The Convicted’s components are neither poor quality nor anything to write home about, though for a self-published game through Boardgames4U I guess I’m pleasantly surprised. The box is too thin for the sheer number of components/weight of the game, and one of the bottom edges of my box was actually already ripped on arrival. I’ll be taping the entire bottom edge of the box just to be safe, but the thickness should have been better to begin with. The punch-boards for tokens are a good thickness and easy to punch(first edition is missing 2 actions markers, however, with no option to get replacements), and the building tiles are all very thick with a nice shiny finish on them to match the board. The board itself is quite large, but I’m a little concerned it is going to wear out quickly in-between the various board sections. The technology, character, building, and enemy cards are likewise a good thickness, and although they aren’t linen finished I don’t think it is something that was really necessary given the minimal shuffling and handling they go through. Baggies are included to store the building tiles in, but everything really just barely fits into the box and even that can take some doing to position just right.
Units are all represented by colored cubes, as alluded to throughout the review, and there are a LOT of them all with good vibrancy to their colors. At the time of the Kickstarter there were also add-on packs for shaped meeples for both the allied and enemy units, both sets of which I’d still love to have even though they aren’t necessary to play.
So, average components, poorly presented rulebook…what do I think of this game? I FREAKING LOVE IT. I just can’t help myself. I love it in spite of the various issues I’ve raised, and there’s really no explanation for it other than to say that it’s the experience that makes this game, and it’s one hell of an experience. The foreboding artwork draws you in from the second you lay out the board and look at the building tiles and character cards; there’s an immediate atmosphere here that reminds me of the ambiance in the original Diablo PC game, and I can even imagine hearing the old Tristram theme music playing mournfully in the background as my delinquent comrades and I plot our town’s development. In fact, I’m going to hunt down that music and use it next time we play because that just sounds too awesome not to do.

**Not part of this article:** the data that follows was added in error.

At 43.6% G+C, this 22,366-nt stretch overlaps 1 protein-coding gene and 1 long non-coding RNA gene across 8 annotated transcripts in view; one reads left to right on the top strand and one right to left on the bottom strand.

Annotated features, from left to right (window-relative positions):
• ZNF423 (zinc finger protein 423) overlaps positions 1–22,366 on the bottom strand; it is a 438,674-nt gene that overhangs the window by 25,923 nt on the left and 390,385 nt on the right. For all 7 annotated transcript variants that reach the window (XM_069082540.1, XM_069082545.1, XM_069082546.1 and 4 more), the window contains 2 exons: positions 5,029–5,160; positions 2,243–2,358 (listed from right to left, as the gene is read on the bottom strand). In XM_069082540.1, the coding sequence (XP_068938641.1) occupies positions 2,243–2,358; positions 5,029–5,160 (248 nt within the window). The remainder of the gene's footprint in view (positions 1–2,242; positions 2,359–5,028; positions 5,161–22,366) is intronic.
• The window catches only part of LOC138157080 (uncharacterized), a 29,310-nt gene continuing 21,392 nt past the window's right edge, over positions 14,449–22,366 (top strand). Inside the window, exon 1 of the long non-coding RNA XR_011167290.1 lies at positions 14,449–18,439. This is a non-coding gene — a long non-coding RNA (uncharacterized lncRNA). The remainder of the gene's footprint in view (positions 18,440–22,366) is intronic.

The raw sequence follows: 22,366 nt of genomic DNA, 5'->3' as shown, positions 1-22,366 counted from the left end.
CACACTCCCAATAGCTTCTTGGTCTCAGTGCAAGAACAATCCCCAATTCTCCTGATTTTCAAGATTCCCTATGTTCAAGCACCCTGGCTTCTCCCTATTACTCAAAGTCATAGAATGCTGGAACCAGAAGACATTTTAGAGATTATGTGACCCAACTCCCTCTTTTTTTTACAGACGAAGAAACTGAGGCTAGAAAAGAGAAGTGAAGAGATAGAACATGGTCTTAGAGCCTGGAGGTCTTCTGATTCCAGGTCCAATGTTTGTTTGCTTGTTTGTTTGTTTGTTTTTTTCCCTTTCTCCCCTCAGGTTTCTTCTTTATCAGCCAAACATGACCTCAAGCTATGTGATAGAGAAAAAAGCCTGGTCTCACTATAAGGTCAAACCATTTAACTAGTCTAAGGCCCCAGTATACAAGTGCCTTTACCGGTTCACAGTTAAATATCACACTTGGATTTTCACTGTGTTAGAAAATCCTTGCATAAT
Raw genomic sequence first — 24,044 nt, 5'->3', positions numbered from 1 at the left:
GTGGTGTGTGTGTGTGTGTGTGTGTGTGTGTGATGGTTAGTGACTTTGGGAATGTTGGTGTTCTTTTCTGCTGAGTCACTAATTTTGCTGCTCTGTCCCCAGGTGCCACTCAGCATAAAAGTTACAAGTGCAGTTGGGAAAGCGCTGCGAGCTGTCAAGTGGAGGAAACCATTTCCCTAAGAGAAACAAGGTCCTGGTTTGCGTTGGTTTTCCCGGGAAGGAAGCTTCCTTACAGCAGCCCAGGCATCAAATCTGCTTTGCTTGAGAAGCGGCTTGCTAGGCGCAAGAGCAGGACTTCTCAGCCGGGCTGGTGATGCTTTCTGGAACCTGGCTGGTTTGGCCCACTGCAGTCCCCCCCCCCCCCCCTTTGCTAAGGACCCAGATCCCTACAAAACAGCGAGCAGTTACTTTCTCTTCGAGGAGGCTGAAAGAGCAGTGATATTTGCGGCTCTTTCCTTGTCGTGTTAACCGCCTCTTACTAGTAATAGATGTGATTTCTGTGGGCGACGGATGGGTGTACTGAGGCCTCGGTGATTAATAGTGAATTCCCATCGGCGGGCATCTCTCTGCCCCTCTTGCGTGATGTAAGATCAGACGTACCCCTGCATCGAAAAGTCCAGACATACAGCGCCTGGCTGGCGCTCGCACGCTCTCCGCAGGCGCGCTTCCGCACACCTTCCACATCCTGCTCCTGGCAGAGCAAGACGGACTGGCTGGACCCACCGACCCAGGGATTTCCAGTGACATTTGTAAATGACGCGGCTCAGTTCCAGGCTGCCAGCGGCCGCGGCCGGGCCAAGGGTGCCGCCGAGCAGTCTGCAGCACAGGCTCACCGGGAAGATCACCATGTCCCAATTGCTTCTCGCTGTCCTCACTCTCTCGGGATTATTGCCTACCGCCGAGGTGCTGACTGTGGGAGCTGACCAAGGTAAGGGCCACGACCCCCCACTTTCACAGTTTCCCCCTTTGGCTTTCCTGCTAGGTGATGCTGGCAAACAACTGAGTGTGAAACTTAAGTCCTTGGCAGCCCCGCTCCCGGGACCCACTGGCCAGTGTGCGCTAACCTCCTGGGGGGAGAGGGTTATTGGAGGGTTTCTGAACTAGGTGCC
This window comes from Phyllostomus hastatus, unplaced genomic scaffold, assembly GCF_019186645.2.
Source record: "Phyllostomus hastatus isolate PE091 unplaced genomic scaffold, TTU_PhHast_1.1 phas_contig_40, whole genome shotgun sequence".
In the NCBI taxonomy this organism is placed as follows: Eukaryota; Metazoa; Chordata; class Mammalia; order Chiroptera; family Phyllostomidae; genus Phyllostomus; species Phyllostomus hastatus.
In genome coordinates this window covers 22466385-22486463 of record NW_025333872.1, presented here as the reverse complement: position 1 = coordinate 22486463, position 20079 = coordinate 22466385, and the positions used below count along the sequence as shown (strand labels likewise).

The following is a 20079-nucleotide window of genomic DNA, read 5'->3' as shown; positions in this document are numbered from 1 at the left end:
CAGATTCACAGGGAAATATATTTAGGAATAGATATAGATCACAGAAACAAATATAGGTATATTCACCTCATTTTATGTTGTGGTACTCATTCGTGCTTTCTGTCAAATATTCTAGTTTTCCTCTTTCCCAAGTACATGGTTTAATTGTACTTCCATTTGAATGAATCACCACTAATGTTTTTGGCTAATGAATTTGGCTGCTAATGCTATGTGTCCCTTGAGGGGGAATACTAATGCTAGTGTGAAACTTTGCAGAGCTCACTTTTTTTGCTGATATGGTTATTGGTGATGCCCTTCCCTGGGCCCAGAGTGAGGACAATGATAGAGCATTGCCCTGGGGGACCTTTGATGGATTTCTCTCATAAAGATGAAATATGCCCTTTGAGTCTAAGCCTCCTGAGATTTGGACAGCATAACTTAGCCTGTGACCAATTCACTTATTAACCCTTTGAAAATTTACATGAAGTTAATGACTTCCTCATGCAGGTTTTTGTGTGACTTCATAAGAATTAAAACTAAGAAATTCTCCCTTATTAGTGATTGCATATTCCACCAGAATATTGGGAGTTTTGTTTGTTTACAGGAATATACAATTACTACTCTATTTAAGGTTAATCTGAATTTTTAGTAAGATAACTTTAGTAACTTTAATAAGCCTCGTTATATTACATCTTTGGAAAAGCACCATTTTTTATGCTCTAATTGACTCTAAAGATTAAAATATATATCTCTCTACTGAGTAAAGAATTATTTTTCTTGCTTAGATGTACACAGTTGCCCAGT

The Convicted makes me feel like I’m actually establishing a village in a remote, hostile region of the world. The building tiles, technologies, and unlockable units make me feel like I’m actually expanding and upgrading the town, and making progress towards establishing a foothold. Just when I think we’ve really got a solid foundation though the game reminds us we’re strangers in a foreign land that very much does not want us to succeed. I feel like I’m under siege. The game is challenging, and it makes us think and plan ahead. It keeps us on our toes as our survival walks the razor’s edge, and everyone is always keenly aware that the next round may be our last as we envision a thick fog rolling slowly down a forested hillside towards our village at the start of each battle phase, veiling the impending danger as its silence sweeps towards us.
Those experiences are what makes this game great. It’s about feeling, quibbles-be-damned.
COG Takeaway: If you’re willing to put a little extra time into looking up rules clarifications after your first playthrough, and you can get past the fact that there are spelling errors in places and you may need to implement a house rule or two to deal with some inconsistencies, then you’re in for a real treat. This is a great, truly cooperative experience for 1-4 players that is challenging, tremendously thematic, includes choices each turn that have far-reaching and real consequences, and forces players to plan ahead while still remaining adaptive. If you’ve got a free afternoon and evening, or a couple of afternoons, and want to have an edge-of-your-seat experience, The Convicted should find its way to your table.